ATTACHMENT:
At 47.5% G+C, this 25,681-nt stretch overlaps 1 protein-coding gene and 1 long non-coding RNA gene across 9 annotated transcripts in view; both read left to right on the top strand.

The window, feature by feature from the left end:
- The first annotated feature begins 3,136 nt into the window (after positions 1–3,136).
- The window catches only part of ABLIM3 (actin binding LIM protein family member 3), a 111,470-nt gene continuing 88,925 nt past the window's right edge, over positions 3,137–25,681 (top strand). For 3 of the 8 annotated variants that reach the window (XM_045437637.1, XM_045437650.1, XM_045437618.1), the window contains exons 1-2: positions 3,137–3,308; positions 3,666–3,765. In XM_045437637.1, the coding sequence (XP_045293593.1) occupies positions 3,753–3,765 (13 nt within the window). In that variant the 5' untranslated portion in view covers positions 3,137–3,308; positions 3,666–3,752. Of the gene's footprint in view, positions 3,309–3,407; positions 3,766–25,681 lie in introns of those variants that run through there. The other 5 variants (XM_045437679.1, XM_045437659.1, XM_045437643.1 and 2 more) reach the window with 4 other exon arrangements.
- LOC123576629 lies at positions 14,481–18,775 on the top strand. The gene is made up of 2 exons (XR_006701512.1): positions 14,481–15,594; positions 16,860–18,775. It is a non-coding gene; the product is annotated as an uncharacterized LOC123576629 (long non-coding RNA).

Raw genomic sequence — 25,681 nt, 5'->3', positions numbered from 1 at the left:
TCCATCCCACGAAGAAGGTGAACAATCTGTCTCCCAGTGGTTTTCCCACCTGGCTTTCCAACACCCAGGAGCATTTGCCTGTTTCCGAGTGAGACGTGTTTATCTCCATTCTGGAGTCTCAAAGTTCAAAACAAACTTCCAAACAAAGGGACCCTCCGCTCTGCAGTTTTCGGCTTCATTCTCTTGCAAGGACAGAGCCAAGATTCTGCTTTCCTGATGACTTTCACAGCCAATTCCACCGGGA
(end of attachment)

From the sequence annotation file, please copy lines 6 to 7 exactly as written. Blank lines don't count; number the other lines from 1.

Raw genomic sequence — 25,681 nt, 5'->3', positions numbered from 1 at the left:
TCCATCCCACGAAGAAGGTGAACAATCTGTCTCCCAGTGGTTTTCCCACCTGGCTTTCCAACACCCAGGAGCATTTGCCTGTTTCCGAGTGAGACGTGTTTATCTCCATTCTGGAGTCTCAAAGTTCAAAACAAACTTCCAAACAAAGGGACCCTCCGCTCTGCAGTTTTCGGCTTCATTCTCTTGCAAGGACAGAGCCAAGATTCTGCTTTCCTGATGACTTTCACAGCCAATTCCACCGGGA